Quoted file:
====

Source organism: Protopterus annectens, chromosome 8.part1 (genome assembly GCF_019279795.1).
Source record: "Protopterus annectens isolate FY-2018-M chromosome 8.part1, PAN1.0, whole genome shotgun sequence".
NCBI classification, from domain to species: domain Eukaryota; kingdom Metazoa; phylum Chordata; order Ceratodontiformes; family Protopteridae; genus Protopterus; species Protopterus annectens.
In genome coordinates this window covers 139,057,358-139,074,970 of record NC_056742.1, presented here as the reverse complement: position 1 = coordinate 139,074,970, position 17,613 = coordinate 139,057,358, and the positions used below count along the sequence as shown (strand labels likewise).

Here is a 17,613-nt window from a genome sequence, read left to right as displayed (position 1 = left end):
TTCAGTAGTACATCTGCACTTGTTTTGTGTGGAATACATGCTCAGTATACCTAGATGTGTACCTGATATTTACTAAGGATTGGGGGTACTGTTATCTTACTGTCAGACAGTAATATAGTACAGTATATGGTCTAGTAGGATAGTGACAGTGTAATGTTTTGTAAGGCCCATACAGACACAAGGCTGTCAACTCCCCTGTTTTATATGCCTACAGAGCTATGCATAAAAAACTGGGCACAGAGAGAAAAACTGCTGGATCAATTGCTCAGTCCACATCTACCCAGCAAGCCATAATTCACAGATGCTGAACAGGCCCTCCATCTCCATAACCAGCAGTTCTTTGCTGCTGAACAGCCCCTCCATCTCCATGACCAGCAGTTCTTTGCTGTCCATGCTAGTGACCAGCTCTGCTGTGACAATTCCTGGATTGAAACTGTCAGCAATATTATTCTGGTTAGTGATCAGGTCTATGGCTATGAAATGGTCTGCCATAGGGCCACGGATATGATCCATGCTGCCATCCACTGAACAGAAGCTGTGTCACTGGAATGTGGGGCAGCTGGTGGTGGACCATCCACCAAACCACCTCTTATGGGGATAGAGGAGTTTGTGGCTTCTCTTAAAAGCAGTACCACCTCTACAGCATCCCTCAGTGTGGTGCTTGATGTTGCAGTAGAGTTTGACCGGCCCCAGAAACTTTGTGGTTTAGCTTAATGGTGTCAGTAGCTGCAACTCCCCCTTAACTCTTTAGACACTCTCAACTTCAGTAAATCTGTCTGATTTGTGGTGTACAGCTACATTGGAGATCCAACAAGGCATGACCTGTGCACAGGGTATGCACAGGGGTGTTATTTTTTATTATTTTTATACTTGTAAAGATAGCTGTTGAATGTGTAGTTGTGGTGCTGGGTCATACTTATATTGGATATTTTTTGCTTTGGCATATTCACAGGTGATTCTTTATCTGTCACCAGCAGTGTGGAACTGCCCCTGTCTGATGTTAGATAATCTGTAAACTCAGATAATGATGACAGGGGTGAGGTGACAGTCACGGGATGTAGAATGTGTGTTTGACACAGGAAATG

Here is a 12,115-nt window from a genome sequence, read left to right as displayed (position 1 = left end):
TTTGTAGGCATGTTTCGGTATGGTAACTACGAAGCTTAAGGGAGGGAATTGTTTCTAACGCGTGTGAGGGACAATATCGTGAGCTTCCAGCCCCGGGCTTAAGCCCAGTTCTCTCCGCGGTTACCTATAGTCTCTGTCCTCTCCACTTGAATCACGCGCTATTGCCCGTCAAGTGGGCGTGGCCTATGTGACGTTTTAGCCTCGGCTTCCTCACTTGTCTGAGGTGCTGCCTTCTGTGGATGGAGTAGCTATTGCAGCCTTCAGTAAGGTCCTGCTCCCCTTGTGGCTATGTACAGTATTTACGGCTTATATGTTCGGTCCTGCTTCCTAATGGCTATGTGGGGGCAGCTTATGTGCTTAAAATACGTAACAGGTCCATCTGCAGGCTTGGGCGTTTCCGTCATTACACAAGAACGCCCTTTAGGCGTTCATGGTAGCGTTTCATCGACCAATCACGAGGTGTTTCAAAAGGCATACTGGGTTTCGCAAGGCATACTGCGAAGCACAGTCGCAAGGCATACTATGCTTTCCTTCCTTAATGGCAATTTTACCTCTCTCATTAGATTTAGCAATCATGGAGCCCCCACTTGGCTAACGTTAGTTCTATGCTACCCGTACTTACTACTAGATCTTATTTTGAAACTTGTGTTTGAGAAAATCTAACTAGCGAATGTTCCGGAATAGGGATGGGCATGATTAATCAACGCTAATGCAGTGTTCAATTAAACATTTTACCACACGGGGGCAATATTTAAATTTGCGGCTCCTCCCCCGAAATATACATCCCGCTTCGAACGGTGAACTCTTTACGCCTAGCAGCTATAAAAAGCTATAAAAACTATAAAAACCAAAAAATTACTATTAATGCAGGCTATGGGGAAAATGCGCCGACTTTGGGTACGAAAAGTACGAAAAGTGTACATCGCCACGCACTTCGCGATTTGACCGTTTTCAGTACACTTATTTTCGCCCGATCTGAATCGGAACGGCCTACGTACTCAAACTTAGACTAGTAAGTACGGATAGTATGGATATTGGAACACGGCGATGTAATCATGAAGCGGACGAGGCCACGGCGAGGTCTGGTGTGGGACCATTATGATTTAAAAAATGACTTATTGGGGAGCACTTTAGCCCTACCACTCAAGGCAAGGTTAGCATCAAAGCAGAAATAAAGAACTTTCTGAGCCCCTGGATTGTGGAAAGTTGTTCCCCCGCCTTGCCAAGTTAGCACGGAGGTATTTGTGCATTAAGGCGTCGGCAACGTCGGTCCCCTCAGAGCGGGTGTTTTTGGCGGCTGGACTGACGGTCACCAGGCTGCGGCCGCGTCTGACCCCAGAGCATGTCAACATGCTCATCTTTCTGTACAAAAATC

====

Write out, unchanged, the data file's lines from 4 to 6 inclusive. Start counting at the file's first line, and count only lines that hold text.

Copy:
In genome coordinates this window covers 139,057,358-139,074,970 of record NC_056742.1, presented here as the reverse complement: position 1 = coordinate 139,074,970, position 17,613 = coordinate 139,057,358, and the positions used below count along the sequence as shown (strand labels likewise).

Here is a 17,613-nt window from a genome sequence, read left to right as displayed (position 1 = left end):
TTCAGTAGTACATCTGCACTTGTTTTGTGTGGAATACATGCTCAGTATACCTAGATGTGTACCTGATATTTACTAAGGATTGGGGGTACTGTTATCTTACTGTCAGACAGTAATATAGTACAGTATATGGTCTAGTAGGATAGTGACAGTGTAATGTTTTGTAAGGCCCATACAGACACAAGGCTGTCAACTCCCCTGTTTTATATGCCTACAGAGCTATGCATAAAAAACTGGGCACAGAGAGAAAAACTGCTGGATCAATTGCTCAGTCCACATCTACCCAGCAAGCCATAATTCACAGATGCTGAACAGGCCCTCCATCTCCATAACCAGCAGTTCTTTGCTGCTGAACAGCCCCTCCATCTCCATGACCAGCAGTTCTTTGCTGTCCATGCTAGTGACCAGCTCTGCTGTGACAATTCCTGGATTGAAACTGTCAGCAATATTATTCTGGTTAGTGATCAGGTCTATGGCTATGAAATGGTCTGCCATAGGGCCACGGATATGATCCATGCTGCCATCCACTGAACAGAAGCTGTGTCACTGGAATGTGGGGCAGCTGGTGGTGGACCATCCACCAAACCACCTCTTATGGGGATAGAGGAGTTTGTGGCTTCTCTTAAAAGCAGTACCACCTCTACAGCATCCCTCAGTGTGGTGCTTGATGTTGCAGTAGAGTTTGACCGGCCCCAGAAACTTTGTGGTTTAGCTTAATGGTGTCAGTAGCTGCAACTCCCCCTTAACTCTTTAGACACTCTCAACTTCAGTAAATCTGTCTGATTTGTGGTGTACAGCTACATTGGAGATCCAACAAGGCATGACCTGTGCACAGGGTATGCACAGGGGTGTTATTTTTTATTATTTTTATACTTGTAAAGATAGCTGTTGAATGTGTAGTTGTGGTGCTGGGTCATACTTATATTGGATATTTTTTGCTTTGGCATATTCACAGGTGATTCTTTATCTGTCACCAGCAGTGTGGAACTGCCCCTGTCTGATGTTAGATAATCTGTAAACTCAGATAATGATGACAGGGGTGAGGTGACAGTCACGGGATGTAGAATGTGTGTTTGACACAGGAAATG